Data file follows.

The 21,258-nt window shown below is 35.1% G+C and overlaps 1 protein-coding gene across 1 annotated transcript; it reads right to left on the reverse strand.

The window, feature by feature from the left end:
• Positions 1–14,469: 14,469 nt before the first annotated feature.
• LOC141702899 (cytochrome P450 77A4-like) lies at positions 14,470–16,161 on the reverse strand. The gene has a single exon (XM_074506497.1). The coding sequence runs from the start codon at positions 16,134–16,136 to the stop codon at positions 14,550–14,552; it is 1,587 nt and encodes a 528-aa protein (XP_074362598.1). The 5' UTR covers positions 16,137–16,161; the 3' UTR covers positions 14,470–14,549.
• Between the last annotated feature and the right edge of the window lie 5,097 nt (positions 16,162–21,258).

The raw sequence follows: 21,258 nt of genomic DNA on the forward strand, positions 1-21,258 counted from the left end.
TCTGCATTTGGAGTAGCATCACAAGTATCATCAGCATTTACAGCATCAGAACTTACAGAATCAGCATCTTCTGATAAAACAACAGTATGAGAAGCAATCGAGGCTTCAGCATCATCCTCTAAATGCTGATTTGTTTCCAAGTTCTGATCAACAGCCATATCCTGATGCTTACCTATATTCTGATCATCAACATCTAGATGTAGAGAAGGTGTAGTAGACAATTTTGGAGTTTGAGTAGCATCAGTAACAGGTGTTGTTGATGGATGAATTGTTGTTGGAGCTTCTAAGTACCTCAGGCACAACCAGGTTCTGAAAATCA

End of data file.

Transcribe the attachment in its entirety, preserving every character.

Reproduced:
The 21,258-nt window shown below is 35.1% G+C and overlaps 1 protein-coding gene across 1 annotated transcript; it reads right to left on the reverse strand.

The window, feature by feature from the left end:
• Positions 1–14,469: 14,469 nt before the first annotated feature.
• LOC141702899 (cytochrome P450 77A4-like) lies at positions 14,470–16,161 on the reverse strand. The gene has a single exon (XM_074506497.1). The coding sequence runs from the start codon at positions 16,134–16,136 to the stop codon at positions 14,550–14,552; it is 1,587 nt and encodes a 528-aa protein (XP_074362598.1). The 5' UTR covers positions 16,137–16,161; the 3' UTR covers positions 14,470–14,549.
• Between the last annotated feature and the right edge of the window lie 5,097 nt (positions 16,162–21,258).

The raw sequence follows: 21,258 nt of genomic DNA on the forward strand, positions 1-21,258 counted from the left end.
TCTGCATTTGGAGTAGCATCACAAGTATCATCAGCATTTACAGCATCAGAACTTACAGAATCAGCATCTTCTGATAAAACAACAGTATGAGAAGCAATCGAGGCTTCAGCATCATCCTCTAAATGCTGATTTGTTTCCAAGTTCTGATCAACAGCCATATCCTGATGCTTACCTATATTCTGATCATCAACATCTAGATGTAGAGAAGGTGTAGTAGACAATTTTGGAGTTTGAGTAGCATCAGTAACAGGTGTTGTTGATGGATGAATTGTTGTTGGAGCTTCTAAGTACCTCAGGCACAACCAGGTTCTGAAAATCA